El Pico 2
Director – Eloy de la Iglesia (The Cannibal Man, No One Heard the Scream)
Starring – Jose Luis Manzano (El Pico, Navajeros), Fernando Guillen (Don Juan in Hell, Brain Drain), Andrea Albani (Sexual Desires, Mad Foxes)
Release Date – 1984
Rating – 4/5

A few weeks ago I received the Eloy de la Iglesia Quinqui Collection from my friends over at Severin Films. MVD sent it my way for review and I was really curious about the release. Iglesia is one filmmaker I was not familiar with but Severin’s release of The Cannibal Man made me a fan. I knew the three films in the set were not horror titles but after watching The Cannibal Man I couldn’t wait to see what sort of films he was bringing us.

I started the set with El Pico and it was one hell of a film that in seriously one of my top 10 favorite films now. It’s nothing short but phenomenal. After spinning that it only made sense to check out the sequel El Pico 2.

**Spoiler Alert** The film follows Paco (Manzano) finds himself in jail after the murder of the drug dealer and the overdose of his friend. His father is actively appealing his sentence. While in prison Paco has made friends with a drug dealer who gets him addicted to heroin again. However, when he leaves prison Paco finds himself doing things he normally wouldn’t do for his fix. Eventually his father gets him released from jail but is still addicted and finds himself robbing and stealing to support his habit. His lifestyle eventually catches up with him resulting in the death of his father which proves to be the turning point of his life. **Spoiler Alert**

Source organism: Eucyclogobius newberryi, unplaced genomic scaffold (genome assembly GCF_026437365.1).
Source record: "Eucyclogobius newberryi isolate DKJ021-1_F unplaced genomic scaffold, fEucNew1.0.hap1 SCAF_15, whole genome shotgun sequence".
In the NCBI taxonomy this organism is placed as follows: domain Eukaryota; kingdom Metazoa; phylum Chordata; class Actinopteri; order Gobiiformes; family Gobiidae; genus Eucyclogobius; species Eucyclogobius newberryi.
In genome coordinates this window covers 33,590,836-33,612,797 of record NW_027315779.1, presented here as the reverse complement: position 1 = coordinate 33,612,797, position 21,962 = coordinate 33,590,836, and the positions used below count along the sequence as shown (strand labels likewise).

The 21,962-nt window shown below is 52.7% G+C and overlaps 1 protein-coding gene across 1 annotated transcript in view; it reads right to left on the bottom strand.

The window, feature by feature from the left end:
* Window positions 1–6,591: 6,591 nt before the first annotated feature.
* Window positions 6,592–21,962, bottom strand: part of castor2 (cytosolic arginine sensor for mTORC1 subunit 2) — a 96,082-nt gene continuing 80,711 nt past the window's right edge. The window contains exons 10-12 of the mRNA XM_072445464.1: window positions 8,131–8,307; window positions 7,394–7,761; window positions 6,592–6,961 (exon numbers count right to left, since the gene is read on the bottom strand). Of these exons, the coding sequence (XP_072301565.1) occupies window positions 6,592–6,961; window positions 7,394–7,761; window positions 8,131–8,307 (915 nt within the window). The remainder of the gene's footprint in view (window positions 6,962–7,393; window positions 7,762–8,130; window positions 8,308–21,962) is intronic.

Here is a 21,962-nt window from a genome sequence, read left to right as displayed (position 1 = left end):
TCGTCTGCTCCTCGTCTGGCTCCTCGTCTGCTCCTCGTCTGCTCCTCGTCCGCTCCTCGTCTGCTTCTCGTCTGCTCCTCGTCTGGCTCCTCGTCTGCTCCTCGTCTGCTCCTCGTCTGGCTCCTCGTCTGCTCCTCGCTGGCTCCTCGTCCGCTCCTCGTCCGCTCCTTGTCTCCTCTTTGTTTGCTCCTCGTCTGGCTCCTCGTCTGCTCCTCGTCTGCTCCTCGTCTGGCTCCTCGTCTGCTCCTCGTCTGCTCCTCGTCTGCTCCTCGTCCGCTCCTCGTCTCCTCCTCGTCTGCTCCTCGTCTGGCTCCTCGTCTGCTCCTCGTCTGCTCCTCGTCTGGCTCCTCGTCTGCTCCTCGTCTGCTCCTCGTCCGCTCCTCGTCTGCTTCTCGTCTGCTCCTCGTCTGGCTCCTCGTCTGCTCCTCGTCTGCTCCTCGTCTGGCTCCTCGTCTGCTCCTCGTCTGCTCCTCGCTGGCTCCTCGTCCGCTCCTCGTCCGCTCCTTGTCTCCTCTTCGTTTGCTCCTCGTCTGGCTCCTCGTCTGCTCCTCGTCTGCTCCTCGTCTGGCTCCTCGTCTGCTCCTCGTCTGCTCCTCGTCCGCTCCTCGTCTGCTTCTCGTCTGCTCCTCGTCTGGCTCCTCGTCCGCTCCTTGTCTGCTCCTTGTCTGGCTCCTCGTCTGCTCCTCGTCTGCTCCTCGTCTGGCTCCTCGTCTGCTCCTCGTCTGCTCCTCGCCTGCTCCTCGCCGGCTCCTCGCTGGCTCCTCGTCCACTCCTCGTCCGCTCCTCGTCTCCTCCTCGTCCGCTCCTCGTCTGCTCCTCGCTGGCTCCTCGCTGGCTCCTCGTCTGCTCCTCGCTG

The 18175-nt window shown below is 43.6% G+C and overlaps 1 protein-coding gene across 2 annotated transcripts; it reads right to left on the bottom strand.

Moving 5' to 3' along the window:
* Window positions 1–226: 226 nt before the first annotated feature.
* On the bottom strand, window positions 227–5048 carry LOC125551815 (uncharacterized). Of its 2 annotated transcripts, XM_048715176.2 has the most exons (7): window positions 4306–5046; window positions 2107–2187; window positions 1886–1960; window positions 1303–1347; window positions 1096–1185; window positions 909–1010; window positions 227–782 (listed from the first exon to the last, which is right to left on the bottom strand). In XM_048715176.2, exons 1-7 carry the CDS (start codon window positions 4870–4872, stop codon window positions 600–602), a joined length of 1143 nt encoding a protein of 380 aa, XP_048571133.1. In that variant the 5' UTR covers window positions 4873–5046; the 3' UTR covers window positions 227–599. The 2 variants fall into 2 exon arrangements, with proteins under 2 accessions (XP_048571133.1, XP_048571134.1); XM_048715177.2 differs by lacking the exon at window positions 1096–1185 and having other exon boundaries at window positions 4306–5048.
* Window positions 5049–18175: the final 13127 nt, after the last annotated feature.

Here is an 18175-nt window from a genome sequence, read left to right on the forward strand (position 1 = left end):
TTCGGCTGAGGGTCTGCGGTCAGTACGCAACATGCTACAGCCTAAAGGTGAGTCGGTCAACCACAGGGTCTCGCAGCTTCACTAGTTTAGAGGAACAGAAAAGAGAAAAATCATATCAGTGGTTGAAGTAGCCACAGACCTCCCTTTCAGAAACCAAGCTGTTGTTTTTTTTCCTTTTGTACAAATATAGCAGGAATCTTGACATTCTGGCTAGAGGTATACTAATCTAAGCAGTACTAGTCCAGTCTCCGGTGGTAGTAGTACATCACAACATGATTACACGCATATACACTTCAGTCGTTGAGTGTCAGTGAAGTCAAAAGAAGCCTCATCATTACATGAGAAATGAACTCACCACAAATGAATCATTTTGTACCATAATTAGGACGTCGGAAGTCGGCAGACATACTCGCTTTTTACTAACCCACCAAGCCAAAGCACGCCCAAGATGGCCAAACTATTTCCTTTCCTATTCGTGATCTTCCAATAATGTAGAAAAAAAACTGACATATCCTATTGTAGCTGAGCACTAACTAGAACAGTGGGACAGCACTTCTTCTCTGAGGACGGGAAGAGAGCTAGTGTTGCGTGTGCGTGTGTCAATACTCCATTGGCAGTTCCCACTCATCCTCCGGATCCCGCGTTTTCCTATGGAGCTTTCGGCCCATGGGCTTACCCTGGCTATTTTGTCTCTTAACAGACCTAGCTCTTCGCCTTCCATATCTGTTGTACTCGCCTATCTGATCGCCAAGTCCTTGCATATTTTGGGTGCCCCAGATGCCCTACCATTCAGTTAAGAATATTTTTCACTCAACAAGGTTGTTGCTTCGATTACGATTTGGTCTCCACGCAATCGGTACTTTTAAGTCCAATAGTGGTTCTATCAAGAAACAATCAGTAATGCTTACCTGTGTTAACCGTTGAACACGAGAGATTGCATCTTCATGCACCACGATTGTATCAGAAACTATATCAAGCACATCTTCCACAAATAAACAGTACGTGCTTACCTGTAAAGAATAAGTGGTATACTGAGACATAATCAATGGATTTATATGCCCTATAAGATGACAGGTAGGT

El Pico was not what I was expecting and it’s one that I can’t stop thinking about even after I was done watching it. However, El Pico 2 turns it up a notch and delivers another punch to the gut that I was not expecting.

The acting in this one is another example of perfect casting. Manzano once again absolutely nails it as Paco. His performance carries the film and I couldn’t imagine it being as riveting if someone else took over the mantle. The supporting cast is just as fantastic with everyone delivering a fantastic performance. The story for this one picks up where the first film left off but dials it up to 11. Each scenes takes you into the next while taking it a step higher. Iglesia is one hell of a story teller and this is the story he should be remembered for.

Finally, we do get a little blood but if you are looking for a gory flick then you will be disappointed. This one is focused on the characters and it delivers. Overall, El Pico 2 is a fabulous film that shows you actions have consequences and just how far someone’s life can spiral. It’s an amazing film that I can’t recommend enough.

Director – Eloy de la Iglesia (El Pico, The Cannibal Man)
Starring – Jose Luis Manzano (El Pico, El Pico 2), Isela Vega (Conan the Adventurer, The Bloody Monks), and Veronica Castro (Tell Me When, The House of Flowers)
Release Date – 1980
Rating – 3/5